Rwandan Art – A Brighter Future with Recycled Objects

Share the Story

Kurema, Kureba, Kwiga (translated: To Create, To See, To Learn) is an expression-focused, public art project using visual and street arts to address social issues in Rwanda. Its aim is to further the world of Rwandan Art. Read more about the initiative here.


Rwandan art by Ntagaran Djamal

Rwandan art by Ntagaran Djamal


Ntagaran Djamal is a mixed media artist that uses recycled and up-cycled objects, especially seeds from local fruits and vegetables, and personal objects that are no longer in use, such as old shoes, clothes, and cigarettes packets, to make art. Djamal’s art is always focused on sharing a message, showing others that they can share their life through their artwork.

For Djamal, art is a way to help others, a platform to share his vision as an artist with other members of society. Below is his story.


My Entry into Kurema, Kureba, Kwiga

I had heard about Kurema and had seen the different public works of Rwandan art they had created, but back then I didn’t know much about the team, or how big it was. Earlier this year, I happened to discover the team at work, painting in Kacyiru, Kigali, and asked if I could join.

I immediately felt well received and welcomed. I felt like I could be a part of it in a bigger way, since the work aligns with my long-term vision of using my own art for reaching out to the public. I really feel that this is something important for the world of Rwandan art.

Kurema, Kureba, Kwiga means a lot to me. It encourages me; I can see my future with it. I love creating art through a public platform, and the movement provides a great opportunity for doing that. Kwiga, the act of learning, is the most important aspect of this. It is the starting point for everything we want to do in our lives.


Rwandan art by Ntagaran Djamal

Rwandan art by Ntagaran Djamal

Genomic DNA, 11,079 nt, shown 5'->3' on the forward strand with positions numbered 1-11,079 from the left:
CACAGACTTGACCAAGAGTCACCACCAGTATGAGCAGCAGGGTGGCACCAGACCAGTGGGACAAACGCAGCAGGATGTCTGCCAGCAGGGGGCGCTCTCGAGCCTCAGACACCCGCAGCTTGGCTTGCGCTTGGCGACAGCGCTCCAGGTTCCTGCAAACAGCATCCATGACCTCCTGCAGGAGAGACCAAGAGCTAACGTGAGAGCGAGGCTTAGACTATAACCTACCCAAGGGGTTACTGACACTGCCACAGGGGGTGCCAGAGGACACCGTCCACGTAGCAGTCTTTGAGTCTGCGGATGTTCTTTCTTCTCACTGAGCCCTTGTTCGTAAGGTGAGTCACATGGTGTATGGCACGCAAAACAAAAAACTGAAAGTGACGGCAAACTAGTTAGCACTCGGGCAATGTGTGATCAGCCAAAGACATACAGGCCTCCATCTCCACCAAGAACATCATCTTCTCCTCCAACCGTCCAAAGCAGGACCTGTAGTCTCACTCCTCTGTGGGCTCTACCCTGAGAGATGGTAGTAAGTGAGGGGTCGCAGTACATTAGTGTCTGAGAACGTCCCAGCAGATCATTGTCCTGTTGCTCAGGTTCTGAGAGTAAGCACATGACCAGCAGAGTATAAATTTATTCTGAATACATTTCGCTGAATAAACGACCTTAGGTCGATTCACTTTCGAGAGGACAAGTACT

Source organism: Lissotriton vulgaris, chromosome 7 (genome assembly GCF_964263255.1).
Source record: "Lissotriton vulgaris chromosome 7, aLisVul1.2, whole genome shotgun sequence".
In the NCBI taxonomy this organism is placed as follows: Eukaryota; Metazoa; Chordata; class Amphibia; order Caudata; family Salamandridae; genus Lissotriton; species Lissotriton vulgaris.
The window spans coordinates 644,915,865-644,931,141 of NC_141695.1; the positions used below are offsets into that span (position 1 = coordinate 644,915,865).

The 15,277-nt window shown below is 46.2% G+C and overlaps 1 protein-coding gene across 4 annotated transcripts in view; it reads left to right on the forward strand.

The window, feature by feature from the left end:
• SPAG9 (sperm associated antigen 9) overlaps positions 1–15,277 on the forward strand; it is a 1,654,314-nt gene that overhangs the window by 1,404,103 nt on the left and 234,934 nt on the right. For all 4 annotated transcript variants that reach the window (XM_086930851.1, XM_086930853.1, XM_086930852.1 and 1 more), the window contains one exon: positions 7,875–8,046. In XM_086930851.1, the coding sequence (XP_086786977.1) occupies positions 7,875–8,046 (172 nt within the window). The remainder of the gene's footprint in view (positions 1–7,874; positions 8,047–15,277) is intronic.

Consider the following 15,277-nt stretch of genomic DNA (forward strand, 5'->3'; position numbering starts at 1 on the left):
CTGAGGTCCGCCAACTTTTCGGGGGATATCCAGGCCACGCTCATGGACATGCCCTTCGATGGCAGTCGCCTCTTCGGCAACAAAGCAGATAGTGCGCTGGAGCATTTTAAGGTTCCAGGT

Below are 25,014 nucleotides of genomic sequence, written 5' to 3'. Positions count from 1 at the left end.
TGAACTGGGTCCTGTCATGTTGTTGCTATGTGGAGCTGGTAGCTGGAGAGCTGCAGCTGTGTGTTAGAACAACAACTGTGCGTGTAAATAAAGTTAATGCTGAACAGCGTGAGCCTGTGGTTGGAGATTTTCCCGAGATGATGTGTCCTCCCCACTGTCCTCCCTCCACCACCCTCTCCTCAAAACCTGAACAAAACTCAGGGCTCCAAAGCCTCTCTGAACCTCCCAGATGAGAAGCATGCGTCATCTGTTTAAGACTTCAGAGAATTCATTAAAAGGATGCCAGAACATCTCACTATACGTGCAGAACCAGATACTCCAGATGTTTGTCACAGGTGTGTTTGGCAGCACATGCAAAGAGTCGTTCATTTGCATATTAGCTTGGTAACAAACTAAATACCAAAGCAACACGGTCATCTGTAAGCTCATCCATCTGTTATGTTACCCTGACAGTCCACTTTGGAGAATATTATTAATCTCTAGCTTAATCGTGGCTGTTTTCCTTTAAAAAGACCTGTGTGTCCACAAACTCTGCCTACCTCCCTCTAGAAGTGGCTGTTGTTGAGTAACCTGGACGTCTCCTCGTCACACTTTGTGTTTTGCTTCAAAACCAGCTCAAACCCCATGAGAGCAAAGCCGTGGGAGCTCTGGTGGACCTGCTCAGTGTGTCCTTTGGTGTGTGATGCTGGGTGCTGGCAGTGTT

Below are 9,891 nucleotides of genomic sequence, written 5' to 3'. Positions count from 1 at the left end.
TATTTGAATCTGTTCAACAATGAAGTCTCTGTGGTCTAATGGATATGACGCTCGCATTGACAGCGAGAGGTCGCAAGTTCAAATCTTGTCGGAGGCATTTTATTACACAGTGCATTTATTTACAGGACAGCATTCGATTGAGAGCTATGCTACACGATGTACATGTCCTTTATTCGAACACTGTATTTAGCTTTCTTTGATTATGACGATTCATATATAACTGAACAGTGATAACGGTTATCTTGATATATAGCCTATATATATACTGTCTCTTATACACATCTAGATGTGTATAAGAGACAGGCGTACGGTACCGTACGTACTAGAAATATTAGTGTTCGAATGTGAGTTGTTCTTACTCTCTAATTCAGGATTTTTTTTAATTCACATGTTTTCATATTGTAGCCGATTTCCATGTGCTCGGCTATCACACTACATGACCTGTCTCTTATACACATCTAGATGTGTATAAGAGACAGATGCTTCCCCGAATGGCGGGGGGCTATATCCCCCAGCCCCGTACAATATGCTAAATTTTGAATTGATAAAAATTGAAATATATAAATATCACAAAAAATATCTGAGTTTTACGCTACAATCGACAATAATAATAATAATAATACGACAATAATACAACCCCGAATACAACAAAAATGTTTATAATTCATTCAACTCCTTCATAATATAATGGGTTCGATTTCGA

Building a More Colourful Rwanda with Rwandan Art

The different projects of Kurema, Kureba, Kwiga encourage people in a range of ways. Both the messages written on the walls, as well as the act of creating together, inspire young people to feel more creative and encourages them to create art in Rwanda.

I recently met someone, and when I told them about our work, he was so excited to learn that this Rwandan art movement is happening that he changed all of his public profiles (on Facebook, WhatsApp, etc.) to pictures of our artworks!

This makes me excited, knowing that he loves what we are doing. It is stories like these that help us know that people are very encouraged and interested in having a more colourful Rwandan art world.

In the next five years, all of us want to see more jobs and opportunities for artists and more general acceptance of Rwandan art among its people. We want Rwandans to understand what art is, and to desire it in their lives, and in turn to further expand economic opportunities for people.

By getting more and more young people exposed to the world of Rwandan art, and encouraged to create better art themselves, I have no doubt that Kurema will help bring a brighter future to the Rwandan art world.




Djamal is a 27 year old Rwandan artist with a passion for creating mixed media artworks out of recycled and found objects. His private art practice is based out of Uburanga Arts Studio in Kigali.


Interview and Photography credit: Judith Kaine for Kurema, Kureba, Kwiga